Nutritious and punchy in flavor, microgreens have taken the spotlight in the culinary world in recent years. But are they worth the hype? We say yes! Luckily, you don’t have to spend a fortune on them at your local co-op—they’re easy to grow at home!
What exactly are microgreens, you ask? Microgreens—not to be confused with sprouts, which are germinated seeds of which you eat the root, seed, and shoots—are edible immature greens densely grown in soil or coconut coir and harvested less than a month after germination when the plants are up to two inches tall.
Microgreens are incredibly nutritious. Amazingly, they’re packed with more nutrients than their full-grown counterparts! Our family loves growing arugula, leaf lettuce, and radish microgreens.
To grow microgreens, you need:
soil or coconut coir
leafy vegetable seeds
spray bottle for watering
If this is your first time growing microgreens, you can find the seeds, soil, and the smart boxes I sow in at most gardening stores. You may even have trays to put the seeds in stashed at home.
Which vegetables can you grow as microgreens?
You can use any leafy vegetable you grow outdoors, as well as some others. Here are some suggestions:
The list is in no way exhaustive—feel free to experiment to see what other microgreens you can grow!
How to grow microgreens:
- Fill the plastic trough almost halfway with soil or coconut coir (how to use coconut coir).
- Scatter the seeds densely over the soil
- Sprinkle some soil over the seeds
- Place the seeds in a window or, even better, under a plant light
- Mist greens twice a day with a spray bottle.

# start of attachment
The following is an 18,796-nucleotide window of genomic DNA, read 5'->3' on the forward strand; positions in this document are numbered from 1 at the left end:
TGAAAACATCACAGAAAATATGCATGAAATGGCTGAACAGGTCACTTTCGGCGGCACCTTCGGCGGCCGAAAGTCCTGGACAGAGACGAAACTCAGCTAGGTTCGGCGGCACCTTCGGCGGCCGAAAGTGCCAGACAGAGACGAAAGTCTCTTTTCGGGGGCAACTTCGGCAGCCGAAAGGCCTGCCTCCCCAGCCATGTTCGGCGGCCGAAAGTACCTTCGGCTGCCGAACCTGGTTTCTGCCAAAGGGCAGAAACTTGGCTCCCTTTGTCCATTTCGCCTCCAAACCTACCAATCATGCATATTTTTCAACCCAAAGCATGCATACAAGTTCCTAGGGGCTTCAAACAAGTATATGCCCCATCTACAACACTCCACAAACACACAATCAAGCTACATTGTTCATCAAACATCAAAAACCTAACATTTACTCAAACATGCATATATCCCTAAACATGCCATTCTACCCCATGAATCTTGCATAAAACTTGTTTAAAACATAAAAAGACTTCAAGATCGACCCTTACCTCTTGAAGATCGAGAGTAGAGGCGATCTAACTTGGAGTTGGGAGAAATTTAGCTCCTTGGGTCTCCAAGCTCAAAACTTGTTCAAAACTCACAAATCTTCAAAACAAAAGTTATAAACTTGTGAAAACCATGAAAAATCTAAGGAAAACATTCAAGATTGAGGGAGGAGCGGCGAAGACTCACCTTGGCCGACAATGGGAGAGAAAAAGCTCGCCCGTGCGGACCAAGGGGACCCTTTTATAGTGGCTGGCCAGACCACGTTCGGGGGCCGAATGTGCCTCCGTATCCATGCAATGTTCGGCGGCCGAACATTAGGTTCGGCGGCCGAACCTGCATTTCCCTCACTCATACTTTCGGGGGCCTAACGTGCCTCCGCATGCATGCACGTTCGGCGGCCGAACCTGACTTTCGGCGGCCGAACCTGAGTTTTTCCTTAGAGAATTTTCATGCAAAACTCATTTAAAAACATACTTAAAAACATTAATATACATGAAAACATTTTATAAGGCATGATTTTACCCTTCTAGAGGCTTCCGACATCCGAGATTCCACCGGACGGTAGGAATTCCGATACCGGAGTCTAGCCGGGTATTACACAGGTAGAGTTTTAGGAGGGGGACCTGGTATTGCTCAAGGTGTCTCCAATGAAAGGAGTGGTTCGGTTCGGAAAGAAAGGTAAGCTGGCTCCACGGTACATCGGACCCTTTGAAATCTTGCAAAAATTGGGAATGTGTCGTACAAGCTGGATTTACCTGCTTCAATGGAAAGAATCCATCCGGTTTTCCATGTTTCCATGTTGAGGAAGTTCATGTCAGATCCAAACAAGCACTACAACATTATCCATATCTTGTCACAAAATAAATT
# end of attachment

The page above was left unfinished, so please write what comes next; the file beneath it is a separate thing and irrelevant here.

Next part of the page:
Microgreens need about four hours daily of direct sunlight to thrive. You may need a grow light in the darker months if you don’t have access to natural light.
The troughs pictured were sown and then placed in our office. It has been frigid lately, but the microgreens can withstand the cold well and have grown beautifully. There are a total of three trays, each with spinach, broccoli, and peas.
When is it time to harvest?
Only you can decide! If you want to eat small leaves, settle for a size similar to the troughs in the pictures above. It’s also fine to wait a little longer and harvest the leaves when they are slightly larger, but 4-6 weeks after sowing is usually enough.
A few considerations—
The longer the vegetables are in the tray, the greater risk of turning yellow. This is a sign of nutritional deficiency. Planting soil contains enough nutrients for the start of the plant’s life. After a bit, you have to replenish nutrients. The easiest way to avoid this is to harvest the plants before they have depleted the soil.
It may seem strange that such small plants suffer from nutrient deficiencies, but we are growing plants densely in a small amount of soil, and they compete for nutrients. That’s simply how the system works.
If you have no garden to grow food in or you’re living in a winter climate you can still grow food indoors and here are my tips for which vegetables to grow indoors.
Sprouts are super easy and cheap to grow yourself and here is my post about growing sprouts.